NORTHERN IRELAND BILL
Memorandum by the Northern Ireland Office
INTRODUCTION AND SCOPE
1. This memorandum identifies each provision
of the Northern Ireland Bill which gives powers for delegated
legislation. It explains in each case the purpose of the power,
the reason why it is to be left to delegated legislation, and
the nature and justification for any parliamentary procedures
which apply. (The Northern Ireland Bill 1999 contained similar
provisions giving power for delegated legislation. The Committee
reported on the provisions of that Bill in its Twenty-fifth Report
(14 July 1999, HL Paper 89).)
PURPOSE OF THE BILL
2. The Bill suspends devolved government in Northern
Ireland. It provides for the operation of the devolved institutions
to be restored (or later suspended again) by order of the Secretary
of State. The Bill sets out the arrangements to be made during
the suspension period.
Clause 2 - ending the period of suspension
3. Subsection (2) enables the Secretary of State
by order to discontinue clause 1 of the Bill and so restore devolved
government. Before making such an order he is required to take
into account the result of the review which subsection (1) requires
him to take steps to initiate under the Validation, Implementation
and Review section of the Belfast Agreement as soon as reasonably
practicable after suspension begins.
4. By virtue of clause 7(2) such an order may
make such consequential, supplemental or transitional provisions
as appear necessary or expedient.
5. By virtue of clause 7(4) a restoration order
is to be subject to the affirmative resolution procedure, save
that, in cases of urgency, it may be made without Parliamentary
approval, but must be laid before Parliament and will cease to
have effect if not approved by each House within forty sitting
days of its being made (clause 7(5) and (6)).
6. It is right that Parliament should be given
the opportunity to approve an order restoring devolved government,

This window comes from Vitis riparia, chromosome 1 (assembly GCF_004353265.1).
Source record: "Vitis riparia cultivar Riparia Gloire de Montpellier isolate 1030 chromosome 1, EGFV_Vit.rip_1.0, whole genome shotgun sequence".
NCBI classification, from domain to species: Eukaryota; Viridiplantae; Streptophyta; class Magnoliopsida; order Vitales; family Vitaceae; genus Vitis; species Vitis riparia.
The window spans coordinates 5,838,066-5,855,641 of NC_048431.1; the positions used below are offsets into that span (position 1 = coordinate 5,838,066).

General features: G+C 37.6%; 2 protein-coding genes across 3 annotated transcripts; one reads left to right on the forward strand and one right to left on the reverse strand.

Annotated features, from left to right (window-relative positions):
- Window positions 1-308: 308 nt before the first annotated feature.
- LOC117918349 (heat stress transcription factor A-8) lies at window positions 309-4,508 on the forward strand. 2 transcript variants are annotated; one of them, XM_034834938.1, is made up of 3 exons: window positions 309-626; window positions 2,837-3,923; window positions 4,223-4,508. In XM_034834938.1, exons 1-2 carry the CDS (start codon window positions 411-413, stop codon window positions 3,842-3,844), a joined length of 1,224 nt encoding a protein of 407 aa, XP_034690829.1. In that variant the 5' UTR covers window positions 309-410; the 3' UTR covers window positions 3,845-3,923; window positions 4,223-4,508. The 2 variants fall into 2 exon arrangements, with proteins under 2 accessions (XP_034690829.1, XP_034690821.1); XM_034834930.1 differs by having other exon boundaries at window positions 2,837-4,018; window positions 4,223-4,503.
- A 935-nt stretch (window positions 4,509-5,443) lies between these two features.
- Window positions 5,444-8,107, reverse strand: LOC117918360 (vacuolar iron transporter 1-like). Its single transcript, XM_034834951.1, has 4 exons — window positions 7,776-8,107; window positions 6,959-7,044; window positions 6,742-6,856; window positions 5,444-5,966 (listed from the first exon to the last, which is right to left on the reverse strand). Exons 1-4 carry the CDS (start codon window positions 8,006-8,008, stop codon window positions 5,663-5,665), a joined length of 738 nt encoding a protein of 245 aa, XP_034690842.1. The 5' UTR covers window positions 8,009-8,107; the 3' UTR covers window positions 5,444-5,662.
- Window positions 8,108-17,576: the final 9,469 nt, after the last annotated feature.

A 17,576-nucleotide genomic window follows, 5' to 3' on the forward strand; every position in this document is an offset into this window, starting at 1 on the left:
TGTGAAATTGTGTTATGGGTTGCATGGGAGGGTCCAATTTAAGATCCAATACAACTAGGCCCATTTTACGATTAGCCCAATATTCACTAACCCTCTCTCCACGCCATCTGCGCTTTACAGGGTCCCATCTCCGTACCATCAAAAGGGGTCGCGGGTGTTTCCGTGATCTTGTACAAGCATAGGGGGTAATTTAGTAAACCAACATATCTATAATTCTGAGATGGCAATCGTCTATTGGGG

but equally right that the Secretary of State should be able to
act in advance of parliamentary approval if it appears necessary
to do so, for example during a parliamentary recess or if the
Secretary of State judges a prompt resumption necessary for political
reasons. Even so parliamentary approval would still have to be
obtained if the order were not to cease to have effect.
Clause 4 - further suspension of devolved government
7. This clause provides that the effect of an
order made by the Secretary of State revoking a restoration order
made under clause 2(2) is to bring section 1 into force again.
The Secretary of State may thus trigger the suspension of devolved
government on subsequent occasions by order.
8. Any future suspension of devolved government
by this means would merit a high level of Parliamentary scrutiny.
Any order revoking a restoration order will therefore, like the
restoration order itself, be subject to the affirmative resolution
procedure, subject to the ability to make an order under the urgency
procedure as described above in relation to restoration orders
(clause 7(4) - (6)).
Clause 5 - implementation bodies
9. Subsection (1) imposes a duty on the Secretary
of State to make provision by order transferring functions, insofar
as they relate to Northern Ireland, from an implementation body
to a Northern Ireland department in circumstances where this is
required by arrangements made between the British and Irish governments
during a suspension period. Subsection (2) imposes a similar duty
to make an order transferring functions back from a Northern Ireland
department to an implementation body following restoration of
devolved government. Again, the trigger for the Secretary of State's
duty is arrangements made between the British and Irish governments.
10. Six implementation bodies were established
on devolution by the Agreement between the British and Irish Governments
establishing Implementation Bodies done at Dublin on 8 March 1999.
Those bodies acquired functions in domestic law by virtue of the
North/South Cooperation (Implementation Bodies) (Northern Ireland)
Order 1999 (S.I. 1999/859).
11. By virtue of clause 7 orders under clause
5 are to be subject to the affirmative resolution procedure, with
provision for action in advance of Parliamentary approval in cases
of urgency. The procedure is consequently the same as the procedure
applicable to a restoration order.
Clause 6 - power to make consequential provision
12. Clause 6 enables the Secretary of State by
order to make such modifications of enactments as appear to him